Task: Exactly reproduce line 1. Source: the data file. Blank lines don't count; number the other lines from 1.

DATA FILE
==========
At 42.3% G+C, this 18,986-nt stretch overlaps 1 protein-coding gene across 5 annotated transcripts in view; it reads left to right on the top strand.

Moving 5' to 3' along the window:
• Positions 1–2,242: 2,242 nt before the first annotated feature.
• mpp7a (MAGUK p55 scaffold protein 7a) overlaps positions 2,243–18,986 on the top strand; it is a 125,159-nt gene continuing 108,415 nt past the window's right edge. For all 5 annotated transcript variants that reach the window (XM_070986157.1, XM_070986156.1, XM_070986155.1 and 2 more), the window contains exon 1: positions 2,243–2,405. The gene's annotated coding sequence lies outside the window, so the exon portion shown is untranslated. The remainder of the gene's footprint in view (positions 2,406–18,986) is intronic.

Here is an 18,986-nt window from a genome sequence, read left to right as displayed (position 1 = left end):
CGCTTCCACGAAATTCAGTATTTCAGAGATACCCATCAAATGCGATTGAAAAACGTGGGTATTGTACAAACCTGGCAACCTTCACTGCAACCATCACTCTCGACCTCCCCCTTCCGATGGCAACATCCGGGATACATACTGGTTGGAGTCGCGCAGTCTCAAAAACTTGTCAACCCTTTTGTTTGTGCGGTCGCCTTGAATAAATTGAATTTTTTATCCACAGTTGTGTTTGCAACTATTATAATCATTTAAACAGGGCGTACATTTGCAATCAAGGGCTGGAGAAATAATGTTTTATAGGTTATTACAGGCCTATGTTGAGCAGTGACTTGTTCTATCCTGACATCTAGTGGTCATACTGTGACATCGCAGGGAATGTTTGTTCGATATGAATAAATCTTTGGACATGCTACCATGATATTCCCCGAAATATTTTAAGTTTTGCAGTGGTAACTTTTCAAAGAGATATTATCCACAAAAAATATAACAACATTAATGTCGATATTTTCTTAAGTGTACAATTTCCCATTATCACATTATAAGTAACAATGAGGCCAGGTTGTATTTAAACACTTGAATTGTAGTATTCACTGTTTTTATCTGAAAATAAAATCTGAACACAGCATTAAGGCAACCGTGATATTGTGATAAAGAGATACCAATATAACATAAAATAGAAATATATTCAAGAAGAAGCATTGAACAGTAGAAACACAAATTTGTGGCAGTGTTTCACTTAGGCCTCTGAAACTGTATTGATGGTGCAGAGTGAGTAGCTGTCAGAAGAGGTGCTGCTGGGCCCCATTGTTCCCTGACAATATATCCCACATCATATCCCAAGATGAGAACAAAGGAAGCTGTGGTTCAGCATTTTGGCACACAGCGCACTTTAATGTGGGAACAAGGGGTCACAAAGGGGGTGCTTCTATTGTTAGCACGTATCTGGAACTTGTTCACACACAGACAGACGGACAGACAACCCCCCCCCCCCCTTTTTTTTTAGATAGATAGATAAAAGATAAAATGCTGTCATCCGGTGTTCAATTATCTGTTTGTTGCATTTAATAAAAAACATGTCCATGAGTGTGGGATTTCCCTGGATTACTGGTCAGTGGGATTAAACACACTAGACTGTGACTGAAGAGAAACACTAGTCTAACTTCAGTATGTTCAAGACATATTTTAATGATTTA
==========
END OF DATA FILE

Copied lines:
At 42.3% G+C, this 18,986-nt stretch overlaps 1 protein-coding gene across 5 annotated transcripts in view; it reads left to right on the top strand.